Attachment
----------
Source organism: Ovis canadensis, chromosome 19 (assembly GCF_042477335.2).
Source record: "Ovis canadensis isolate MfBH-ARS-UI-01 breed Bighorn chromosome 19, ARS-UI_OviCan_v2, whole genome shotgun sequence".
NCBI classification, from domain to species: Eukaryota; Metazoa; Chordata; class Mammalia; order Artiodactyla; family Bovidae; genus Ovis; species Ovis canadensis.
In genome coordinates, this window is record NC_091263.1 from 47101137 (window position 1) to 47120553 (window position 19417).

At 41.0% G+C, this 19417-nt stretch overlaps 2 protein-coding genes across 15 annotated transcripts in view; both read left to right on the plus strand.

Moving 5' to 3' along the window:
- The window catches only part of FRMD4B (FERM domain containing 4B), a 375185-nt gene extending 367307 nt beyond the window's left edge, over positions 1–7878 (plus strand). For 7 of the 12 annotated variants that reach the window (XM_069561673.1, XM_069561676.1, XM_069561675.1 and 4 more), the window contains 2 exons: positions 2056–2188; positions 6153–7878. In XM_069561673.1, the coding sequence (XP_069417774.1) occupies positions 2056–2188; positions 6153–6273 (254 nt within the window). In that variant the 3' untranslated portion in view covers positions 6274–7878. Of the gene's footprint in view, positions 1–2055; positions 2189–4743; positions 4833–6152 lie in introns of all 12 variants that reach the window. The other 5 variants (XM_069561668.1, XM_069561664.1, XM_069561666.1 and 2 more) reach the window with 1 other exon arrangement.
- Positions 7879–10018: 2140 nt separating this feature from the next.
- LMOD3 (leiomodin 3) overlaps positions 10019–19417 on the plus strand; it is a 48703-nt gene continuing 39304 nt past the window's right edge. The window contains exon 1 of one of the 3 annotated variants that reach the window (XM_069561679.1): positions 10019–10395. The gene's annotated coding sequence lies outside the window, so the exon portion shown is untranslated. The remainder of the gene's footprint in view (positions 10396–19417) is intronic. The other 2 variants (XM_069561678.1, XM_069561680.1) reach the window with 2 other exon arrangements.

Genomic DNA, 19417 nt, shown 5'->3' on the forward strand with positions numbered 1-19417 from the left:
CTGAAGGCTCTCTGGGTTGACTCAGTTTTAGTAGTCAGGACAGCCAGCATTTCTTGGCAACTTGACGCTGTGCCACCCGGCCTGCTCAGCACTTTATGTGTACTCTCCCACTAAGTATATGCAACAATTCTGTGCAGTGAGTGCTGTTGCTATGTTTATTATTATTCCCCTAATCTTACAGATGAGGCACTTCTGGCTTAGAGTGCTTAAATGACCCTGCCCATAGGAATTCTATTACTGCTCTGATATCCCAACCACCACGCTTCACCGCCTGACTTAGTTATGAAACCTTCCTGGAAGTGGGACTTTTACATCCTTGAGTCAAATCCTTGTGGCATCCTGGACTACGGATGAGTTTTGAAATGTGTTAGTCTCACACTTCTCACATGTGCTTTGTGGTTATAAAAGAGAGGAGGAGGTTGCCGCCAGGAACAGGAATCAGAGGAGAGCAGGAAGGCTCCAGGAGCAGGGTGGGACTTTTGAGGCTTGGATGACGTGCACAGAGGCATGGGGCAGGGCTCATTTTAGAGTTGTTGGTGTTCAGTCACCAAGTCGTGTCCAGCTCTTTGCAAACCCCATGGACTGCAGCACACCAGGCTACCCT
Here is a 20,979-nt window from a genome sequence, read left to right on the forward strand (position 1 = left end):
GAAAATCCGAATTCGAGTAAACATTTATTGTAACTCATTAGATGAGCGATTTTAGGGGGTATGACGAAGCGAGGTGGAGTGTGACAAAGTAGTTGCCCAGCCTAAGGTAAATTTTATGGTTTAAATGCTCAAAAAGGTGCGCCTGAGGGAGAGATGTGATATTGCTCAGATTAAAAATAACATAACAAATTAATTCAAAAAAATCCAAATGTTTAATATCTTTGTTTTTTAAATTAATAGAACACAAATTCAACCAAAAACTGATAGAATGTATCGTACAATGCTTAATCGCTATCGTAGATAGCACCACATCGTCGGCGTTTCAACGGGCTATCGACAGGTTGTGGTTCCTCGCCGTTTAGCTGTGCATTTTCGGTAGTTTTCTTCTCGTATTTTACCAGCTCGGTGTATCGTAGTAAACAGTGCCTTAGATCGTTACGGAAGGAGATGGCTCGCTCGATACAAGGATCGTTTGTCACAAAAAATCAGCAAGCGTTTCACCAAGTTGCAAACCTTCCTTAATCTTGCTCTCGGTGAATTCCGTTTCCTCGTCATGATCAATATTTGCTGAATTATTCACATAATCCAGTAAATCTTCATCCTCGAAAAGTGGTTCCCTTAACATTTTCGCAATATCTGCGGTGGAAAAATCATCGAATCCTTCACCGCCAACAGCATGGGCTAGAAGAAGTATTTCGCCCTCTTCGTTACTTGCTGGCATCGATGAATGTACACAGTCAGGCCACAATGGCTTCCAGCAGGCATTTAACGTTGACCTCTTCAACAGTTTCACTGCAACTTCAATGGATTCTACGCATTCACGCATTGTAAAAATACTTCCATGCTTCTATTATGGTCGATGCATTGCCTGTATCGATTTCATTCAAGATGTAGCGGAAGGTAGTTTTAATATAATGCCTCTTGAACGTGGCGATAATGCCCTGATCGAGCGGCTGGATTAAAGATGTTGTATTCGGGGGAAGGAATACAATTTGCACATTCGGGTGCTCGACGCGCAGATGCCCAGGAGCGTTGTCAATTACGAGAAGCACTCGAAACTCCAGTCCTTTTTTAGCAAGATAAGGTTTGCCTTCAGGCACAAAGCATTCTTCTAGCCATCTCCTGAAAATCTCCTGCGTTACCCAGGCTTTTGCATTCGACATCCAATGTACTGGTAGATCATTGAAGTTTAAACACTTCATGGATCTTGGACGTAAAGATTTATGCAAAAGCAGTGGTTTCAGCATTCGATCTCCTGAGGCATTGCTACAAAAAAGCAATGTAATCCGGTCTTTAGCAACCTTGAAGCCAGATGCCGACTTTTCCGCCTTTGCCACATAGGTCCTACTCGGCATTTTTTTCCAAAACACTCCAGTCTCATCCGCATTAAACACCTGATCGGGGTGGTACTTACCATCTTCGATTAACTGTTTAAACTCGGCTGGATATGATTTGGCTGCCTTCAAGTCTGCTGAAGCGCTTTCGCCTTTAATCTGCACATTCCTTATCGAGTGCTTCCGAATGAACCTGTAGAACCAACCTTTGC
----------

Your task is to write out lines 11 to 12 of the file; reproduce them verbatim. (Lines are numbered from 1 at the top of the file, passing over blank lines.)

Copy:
CTGAAGGCTCTCTGGGTTGACTCAGTTTTAGTAGTCAGGACAGCCAGCATTTCTTGGCAACTTGACGCTGTGCCACCCGGCCTGCTCAGCACTTTATGTGTACTCTCCCACTAAGTATATGCAACAATTCTGTGCAGTGAGTGCTGTTGCTATGTTTATTATTATTCCCCTAATCTTACAGATGAGGCACTTCTGGCTTAGAGTGCTTAAATGACCCTGCCCATAGGAATTCTATTACTGCTCTGATATCCCAACCACCACGCTTCACCGCCTGACTTAGTTATGAAACCTTCCTGGAAGTGGGACTTTTACATCCTTGAGTCAAATCCTTGTGGCATCCTGGACTACGGATGAGTTTTGAAATGTGTTAGTCTCACACTTCTCACATGTGCTTTGTGGTTATAAAAGAGAGGAGGAGGTTGCCGCCAGGAACAGGAATCAGAGGAGAGCAGGAAGGCTCCAGGAGCAGGGTGGGACTTTTGAGGCTTGGATGACGTGCACAGAGGCATGGGGCAGGGCTCATTTTAGAGTTGTTGGTGTTCAGTCACCAAGTCGTGTCCAGCTCTTTGCAAACCCCATGGACTGCAGCACACCAGGCTACCCT
Here is a 20,979-nt window from a genome sequence, read left to right on the forward strand (position 1 = left end):